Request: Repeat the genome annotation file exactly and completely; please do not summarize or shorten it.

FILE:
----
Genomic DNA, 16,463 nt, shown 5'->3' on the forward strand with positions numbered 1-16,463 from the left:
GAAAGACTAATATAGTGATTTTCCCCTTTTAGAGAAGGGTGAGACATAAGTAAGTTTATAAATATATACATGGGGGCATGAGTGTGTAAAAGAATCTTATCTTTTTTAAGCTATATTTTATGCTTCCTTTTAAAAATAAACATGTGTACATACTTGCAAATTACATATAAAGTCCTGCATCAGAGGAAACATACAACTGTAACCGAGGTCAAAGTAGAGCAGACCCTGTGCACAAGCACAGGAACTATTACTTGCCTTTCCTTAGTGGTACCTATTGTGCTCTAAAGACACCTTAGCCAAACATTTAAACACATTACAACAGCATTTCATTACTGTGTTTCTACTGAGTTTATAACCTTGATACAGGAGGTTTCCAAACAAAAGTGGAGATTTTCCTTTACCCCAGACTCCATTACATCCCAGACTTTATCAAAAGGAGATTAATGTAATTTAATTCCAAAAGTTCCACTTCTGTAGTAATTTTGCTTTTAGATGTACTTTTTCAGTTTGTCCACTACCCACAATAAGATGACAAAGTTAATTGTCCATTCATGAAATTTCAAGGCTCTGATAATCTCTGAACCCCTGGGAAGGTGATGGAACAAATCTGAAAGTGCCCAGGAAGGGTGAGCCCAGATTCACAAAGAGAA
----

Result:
Genomic DNA, 16,463 nt, shown 5'->3' on the forward strand with positions numbered 1-16,463 from the left:
GAAAGACTAATATAGTGATTTTCCCCTTTTAGAGAAGGGTGAGACATAAGTAAGTTTATAAATATATACATGGGGGCATGAGTGTGTAAAAGAATCTTATCTTTTTTAAGCTATATTTTATGCTTCCTTTTAAAAATAAACATGTGTACATACTTGCAAATTACATATAAAGTCCTGCATCAGAGGAAACATACAACTGTAACCGAGGTCAAAGTAGAGCAGACCCTGTGCACAAGCACAGGAACTATTACTTGCCTTTCCTTAGTGGTACCTATTGTGCTCTAAAGACACCTTAGCCAAACATTTAAACACATTACAACAGCATTTCATTACTGTGTTTCTACTGAGTTTATAACCTTGATACAGGAGGTTTCCAAACAAAAGTGGAGATTTTCCTTTACCCCAGACTCCATTACATCCCAGACTTTATCAAAAGGAGATTAATGTAATTTAATTCCAAAAGTTCCACTTCTGTAGTAATTTTGCTTTTAGATGTACTTTTTCAGTTTGTCCACTACCCACAATAAGATGACAAAGTTAATTGTCCATTCATGAAATTTCAAGGCTCTGATAATCTCTGAACCCCTGGGAAGGTGATGGAACAAATCTGAAAGTGCCCAGGAAGGGTGAGCCCAGATTCACAAAGAGAA